The reopening of schools has been widely opposed by health care professionals and by teachers on social media. Philip Klein, a French doctor preparing to return from Wuhan, where he has worked through the pandemic, told Europe 1, “In the case of an end to quarantine … the last thing you should do is reopen schools.” Klein stated that children are “often asymptomatic carriers and are therefore transporters of the epidemic,” and reopening schools too quickly would be “an enormous risk.”
From the standpoint of the ruling class, however, the reopening of schools is a necessity in order to allow employees to return to work.
Philippe reported that the reproduction rate of the infection had been reduced to 0.65 during the quarantine, meaning that every 100 people with the disease infect, on average, another 65 people. The aim of the measures put in place after the quarantine would be to maintain this rate “at or below one.”
However, the government has not provided any scientific basis for the claim that an end to confinement will not lead to an immediate and catastrophic resurgence of the pandemic’s spread. The total number of cases across France remains unknown. Official policy remains testing only those most at risk. GP clinics are unable to carry out tests, and people who present COVID-19 symptoms, unless they have already developed respiratory difficulties, are told to go home. Véran claimed the government would seek to increase the total number of tests from 125,000 per week to 500,000 by May 11.
Despite the full support of the media, the end to quarantine remains opposed by the majority of the French population, which does not wish to be forced back to work in order to allow the spread of the disease to kill themselves and their family members. The most recent Yougov poll for the Huffington Post showed that 51 percent of the population still supported total confinement, with over 80 percent believing the government should have imposed confinement earlier.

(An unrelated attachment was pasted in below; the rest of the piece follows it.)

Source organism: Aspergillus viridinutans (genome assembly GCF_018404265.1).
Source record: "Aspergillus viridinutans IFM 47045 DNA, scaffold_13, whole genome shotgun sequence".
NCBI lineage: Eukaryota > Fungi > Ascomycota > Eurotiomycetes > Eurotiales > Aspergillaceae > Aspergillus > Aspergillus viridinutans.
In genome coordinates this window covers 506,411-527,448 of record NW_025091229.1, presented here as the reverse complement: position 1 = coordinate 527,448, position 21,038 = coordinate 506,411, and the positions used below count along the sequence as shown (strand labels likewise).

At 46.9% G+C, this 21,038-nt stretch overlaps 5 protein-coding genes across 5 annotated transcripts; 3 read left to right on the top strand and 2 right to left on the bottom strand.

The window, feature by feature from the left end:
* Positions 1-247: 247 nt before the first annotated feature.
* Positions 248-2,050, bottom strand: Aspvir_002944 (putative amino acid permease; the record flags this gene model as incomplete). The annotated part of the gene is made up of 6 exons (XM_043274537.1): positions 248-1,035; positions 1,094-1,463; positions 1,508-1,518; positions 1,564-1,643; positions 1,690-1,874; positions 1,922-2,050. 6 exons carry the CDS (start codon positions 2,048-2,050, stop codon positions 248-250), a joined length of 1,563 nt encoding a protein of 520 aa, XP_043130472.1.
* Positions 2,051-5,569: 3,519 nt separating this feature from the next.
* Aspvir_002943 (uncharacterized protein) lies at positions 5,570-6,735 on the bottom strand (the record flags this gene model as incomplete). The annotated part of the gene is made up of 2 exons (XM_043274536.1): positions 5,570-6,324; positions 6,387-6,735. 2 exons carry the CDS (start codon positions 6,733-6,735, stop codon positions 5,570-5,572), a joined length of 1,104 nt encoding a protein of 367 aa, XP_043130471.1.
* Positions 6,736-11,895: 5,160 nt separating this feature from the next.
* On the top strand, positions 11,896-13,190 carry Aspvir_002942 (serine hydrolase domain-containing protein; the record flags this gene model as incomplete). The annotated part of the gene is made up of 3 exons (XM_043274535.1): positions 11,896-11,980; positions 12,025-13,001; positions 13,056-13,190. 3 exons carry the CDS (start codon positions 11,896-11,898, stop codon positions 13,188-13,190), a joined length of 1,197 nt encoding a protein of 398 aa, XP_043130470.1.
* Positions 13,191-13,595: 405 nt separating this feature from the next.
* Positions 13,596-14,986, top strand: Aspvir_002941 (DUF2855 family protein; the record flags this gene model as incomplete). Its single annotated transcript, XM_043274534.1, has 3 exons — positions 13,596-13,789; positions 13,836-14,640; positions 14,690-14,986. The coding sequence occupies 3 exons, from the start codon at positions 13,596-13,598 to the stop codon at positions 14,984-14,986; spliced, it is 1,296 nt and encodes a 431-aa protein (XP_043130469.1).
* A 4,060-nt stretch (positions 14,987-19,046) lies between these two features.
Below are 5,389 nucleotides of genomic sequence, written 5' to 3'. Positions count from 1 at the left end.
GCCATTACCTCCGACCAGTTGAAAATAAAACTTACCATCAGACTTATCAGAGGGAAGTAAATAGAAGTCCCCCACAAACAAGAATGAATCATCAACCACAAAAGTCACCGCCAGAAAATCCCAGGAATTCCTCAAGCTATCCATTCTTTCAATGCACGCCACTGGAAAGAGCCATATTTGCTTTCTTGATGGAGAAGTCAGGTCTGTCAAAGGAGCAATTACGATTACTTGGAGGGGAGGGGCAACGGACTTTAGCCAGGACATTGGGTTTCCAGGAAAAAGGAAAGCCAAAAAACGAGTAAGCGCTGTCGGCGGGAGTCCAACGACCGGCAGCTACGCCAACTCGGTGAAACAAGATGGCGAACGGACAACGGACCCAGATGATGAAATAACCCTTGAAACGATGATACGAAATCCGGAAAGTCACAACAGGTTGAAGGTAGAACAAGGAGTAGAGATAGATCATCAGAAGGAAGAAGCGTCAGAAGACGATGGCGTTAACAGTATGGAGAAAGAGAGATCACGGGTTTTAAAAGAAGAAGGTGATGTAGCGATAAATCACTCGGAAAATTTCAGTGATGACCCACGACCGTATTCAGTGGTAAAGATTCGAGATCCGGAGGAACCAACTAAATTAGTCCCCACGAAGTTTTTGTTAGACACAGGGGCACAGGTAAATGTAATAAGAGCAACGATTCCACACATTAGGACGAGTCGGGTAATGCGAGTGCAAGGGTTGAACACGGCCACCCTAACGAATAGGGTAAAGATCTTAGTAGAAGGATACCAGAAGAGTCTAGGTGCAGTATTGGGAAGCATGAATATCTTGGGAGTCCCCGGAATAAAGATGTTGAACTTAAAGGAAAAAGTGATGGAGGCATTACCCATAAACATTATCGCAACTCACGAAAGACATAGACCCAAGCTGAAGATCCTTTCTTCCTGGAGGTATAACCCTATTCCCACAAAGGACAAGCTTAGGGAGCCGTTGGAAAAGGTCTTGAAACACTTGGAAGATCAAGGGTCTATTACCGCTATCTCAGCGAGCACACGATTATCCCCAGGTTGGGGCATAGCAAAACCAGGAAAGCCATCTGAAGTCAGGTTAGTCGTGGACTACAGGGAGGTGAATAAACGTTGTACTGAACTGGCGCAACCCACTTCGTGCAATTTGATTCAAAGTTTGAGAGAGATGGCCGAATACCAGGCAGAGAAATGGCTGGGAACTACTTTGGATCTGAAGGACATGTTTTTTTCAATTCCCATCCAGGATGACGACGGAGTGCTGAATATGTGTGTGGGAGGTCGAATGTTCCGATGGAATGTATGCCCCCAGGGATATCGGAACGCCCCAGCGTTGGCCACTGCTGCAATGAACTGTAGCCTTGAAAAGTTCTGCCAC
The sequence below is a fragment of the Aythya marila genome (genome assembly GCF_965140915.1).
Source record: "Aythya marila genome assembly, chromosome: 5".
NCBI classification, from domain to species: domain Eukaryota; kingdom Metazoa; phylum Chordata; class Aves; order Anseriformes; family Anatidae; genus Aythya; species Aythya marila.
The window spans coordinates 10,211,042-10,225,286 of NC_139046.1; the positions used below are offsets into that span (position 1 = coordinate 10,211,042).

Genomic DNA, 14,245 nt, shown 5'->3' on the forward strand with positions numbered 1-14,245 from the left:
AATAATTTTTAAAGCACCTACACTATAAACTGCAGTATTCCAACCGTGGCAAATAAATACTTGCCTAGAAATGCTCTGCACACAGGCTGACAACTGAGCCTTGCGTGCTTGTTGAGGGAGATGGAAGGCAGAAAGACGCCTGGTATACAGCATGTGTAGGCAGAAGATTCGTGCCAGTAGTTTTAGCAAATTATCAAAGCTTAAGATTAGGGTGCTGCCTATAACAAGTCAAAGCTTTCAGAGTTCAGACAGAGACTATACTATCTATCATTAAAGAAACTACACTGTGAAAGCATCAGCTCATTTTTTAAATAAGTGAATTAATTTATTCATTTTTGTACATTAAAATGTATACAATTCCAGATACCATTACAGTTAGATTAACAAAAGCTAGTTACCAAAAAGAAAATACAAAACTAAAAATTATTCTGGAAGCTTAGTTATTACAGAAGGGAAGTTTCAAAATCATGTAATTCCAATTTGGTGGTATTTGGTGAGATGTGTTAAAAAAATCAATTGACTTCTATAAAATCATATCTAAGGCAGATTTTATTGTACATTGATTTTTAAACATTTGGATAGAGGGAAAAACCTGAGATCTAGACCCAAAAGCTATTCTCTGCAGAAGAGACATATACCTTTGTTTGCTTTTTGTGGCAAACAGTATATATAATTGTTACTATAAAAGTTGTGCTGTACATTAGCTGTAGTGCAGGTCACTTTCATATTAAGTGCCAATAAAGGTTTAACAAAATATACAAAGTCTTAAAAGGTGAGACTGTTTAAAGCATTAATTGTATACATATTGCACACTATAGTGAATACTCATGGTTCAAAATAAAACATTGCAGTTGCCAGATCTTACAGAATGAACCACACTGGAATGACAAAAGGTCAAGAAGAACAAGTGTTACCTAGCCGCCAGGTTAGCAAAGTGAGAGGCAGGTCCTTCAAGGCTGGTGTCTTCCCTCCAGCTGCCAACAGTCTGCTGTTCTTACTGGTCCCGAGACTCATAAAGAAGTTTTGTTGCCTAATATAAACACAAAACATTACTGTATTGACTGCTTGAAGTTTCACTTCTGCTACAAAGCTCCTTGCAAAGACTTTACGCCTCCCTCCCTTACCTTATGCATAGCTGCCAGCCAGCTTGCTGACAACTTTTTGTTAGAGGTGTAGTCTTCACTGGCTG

The Macron government is seeking to utilize the economic pressure on the working class caused by its own refusal to provide adequate support throughout the pandemic as a cudgel to drive people back to work—this despite the fact that the conditions of the pandemic have only deepened the conditions of social inequality and poverty.
On Wednesday, hundreds of people waited in a line for a free food distribution run by a private charity in the Saint-Denis suburbs north of Paris—some arriving at 8:00 a.m., three hours before the beginning of the distribution, to secure their place.
The charity had run three food distributions in the previous eight days; the first was attended by 190 people, the second by 490 and the third by 750. Several workers spoke to Le Monde, including a 42-year-old nurse’s assistant and single mother with three children, who could not afford to provide food for her children during the confinement. A restaurant worker and father of seven children receiving state unemployment benefits, said his payments did not cover the cost of food for his children, who normally eat at the school canteen under state-subsidized programmes for €1 per day: “My children are hungry the whole day and what I receive is not enough.”
The alternative presented by the government, however, between a prolonged continuation of quarantine in deepening poverty, and a return to work in unsafe conditions, is a false one. The real alternative is a massive mobilization of public resources and organization of production to provide vital medical equipment and safe conditions for health workers and employees involved in essential production, and maintain quarantine for the rest of the population, with decent living conditions. Such a policy could only be carried out through the mass mobilization of the working class to expropriate the ill-gotten wealth of the financial oligarchy and rationally allocate the wealth of society in the fight against the pandemic.